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Journal of Bioethical Inquiry

, Volume 6, Issue 1, pp 135–137 | Cite as

HAKANI: A Film Review

©2008. Produced and directed by David Loren Cunningham. 37 minutes. Available at www.hakani.org/en
  • Ruchika MishraEmail author
Article
  • 57 Downloads

Among our most primal fears is surely the fear of slowly suffocating to death. Hakani is a film that documents the chilling tradition of burying children alive, practised by many Indigenous Brazilian tribes. Producer and director David Cunningham addresses this issue in his 37-minute docudrama by following the life of a two-year old girl named Hakani who is buried alive by her own tribe, the Suruwaha. Though the movie is a re-enactment, everyone who worked in the film had either been buried alive or rescued someone who was subject to this practice.

The movie opens with a coming of age celebration for Aruwaji, the older brother of Bibi, Niawi, and Hakani. Dihiji smears his son’s body with red paint, a marker of the entry into adulthood, and then the men of the tribe take turns at flogging Aruwaji. As in many tribal customs, the rite of passage involves the young adult’s victory over pain and fear. When the celebrations are disrupted by a violent storm that totally devastates the...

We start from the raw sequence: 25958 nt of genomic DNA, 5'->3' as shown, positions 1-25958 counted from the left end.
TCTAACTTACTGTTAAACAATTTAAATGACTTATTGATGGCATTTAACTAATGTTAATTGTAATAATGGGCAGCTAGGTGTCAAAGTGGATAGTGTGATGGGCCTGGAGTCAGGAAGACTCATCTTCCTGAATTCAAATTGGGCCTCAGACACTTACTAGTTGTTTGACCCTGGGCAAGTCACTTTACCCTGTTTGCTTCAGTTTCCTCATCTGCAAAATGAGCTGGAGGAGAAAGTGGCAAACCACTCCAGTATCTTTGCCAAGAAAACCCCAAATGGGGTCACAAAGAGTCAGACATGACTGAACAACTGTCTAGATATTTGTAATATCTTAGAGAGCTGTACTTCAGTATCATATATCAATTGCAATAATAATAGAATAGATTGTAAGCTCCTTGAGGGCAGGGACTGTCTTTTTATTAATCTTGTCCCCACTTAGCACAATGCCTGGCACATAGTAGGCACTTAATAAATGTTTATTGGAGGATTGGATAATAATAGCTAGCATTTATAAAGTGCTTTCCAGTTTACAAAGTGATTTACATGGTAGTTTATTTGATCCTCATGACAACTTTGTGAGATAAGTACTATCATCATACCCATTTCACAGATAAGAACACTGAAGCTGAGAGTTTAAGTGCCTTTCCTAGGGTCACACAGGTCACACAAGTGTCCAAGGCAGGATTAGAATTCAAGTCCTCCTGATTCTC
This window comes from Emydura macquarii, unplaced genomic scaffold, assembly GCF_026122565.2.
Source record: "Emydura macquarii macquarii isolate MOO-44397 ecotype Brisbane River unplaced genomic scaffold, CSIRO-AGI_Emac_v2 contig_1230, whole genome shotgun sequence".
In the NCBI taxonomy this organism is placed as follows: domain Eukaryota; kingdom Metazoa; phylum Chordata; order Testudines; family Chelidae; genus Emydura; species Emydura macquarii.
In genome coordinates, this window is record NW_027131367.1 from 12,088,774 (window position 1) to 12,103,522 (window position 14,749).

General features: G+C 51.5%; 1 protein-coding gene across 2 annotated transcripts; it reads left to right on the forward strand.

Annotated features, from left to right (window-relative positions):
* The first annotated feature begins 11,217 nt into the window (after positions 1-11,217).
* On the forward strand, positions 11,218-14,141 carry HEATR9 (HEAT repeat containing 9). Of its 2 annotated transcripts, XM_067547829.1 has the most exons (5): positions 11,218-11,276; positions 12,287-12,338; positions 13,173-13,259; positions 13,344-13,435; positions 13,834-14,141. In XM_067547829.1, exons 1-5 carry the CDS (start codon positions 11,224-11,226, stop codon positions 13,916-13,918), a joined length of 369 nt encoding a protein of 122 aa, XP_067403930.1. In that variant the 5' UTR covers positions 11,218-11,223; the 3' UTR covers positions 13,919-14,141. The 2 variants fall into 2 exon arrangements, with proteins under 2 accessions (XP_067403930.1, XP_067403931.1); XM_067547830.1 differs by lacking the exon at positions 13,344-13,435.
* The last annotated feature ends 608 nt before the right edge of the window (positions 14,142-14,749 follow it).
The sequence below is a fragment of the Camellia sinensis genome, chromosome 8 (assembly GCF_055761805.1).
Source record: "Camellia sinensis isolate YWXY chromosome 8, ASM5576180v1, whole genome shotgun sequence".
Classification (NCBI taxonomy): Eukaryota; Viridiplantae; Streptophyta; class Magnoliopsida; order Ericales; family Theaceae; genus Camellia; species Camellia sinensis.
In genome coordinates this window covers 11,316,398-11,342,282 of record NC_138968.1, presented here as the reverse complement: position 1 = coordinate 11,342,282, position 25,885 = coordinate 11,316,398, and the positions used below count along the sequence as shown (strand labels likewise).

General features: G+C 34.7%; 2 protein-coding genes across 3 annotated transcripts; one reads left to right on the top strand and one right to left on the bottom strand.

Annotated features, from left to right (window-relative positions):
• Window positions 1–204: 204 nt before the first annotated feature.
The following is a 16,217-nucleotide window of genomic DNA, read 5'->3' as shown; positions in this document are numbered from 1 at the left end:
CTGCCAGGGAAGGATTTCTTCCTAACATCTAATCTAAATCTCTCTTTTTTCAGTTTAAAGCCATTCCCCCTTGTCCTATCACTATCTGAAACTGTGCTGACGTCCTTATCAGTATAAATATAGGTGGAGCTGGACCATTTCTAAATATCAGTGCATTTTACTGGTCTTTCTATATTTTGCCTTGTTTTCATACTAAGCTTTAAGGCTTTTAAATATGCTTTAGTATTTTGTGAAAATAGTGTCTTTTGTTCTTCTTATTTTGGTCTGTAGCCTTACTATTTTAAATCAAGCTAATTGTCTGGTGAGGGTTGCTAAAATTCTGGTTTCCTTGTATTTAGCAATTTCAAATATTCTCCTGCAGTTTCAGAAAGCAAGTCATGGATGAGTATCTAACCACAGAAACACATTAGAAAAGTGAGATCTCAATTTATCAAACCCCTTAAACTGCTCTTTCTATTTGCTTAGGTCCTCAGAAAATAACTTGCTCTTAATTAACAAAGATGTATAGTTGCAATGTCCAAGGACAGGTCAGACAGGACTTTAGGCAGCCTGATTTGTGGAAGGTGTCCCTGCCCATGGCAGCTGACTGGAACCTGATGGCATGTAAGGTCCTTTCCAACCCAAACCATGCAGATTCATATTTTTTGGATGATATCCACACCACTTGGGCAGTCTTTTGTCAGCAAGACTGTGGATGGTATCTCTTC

Keywords

Documentary film Review Infanticide Ethics Culture Vulnerable populations Cultural anthropology 

References

  1. Fletcher, A. (1995). Gender, sex, and subordination in England 1500–1800. New Haven: Yale University Press.Google Scholar
  2. Kinney, A.B. (1995). Dyed silk: Han notions of the moral development of children. In Chinese views of childhood, ed. A. B. Kinney. Honolulu: University of Hawaii Press.Google Scholar

Copyright information

© Springer Science+Business Media B.V. 2008

Authors and Affiliations

  1. 1.Program in Medicine & Human ValuesCalifornia Pacific Medical CentreSan FranciscoUSA

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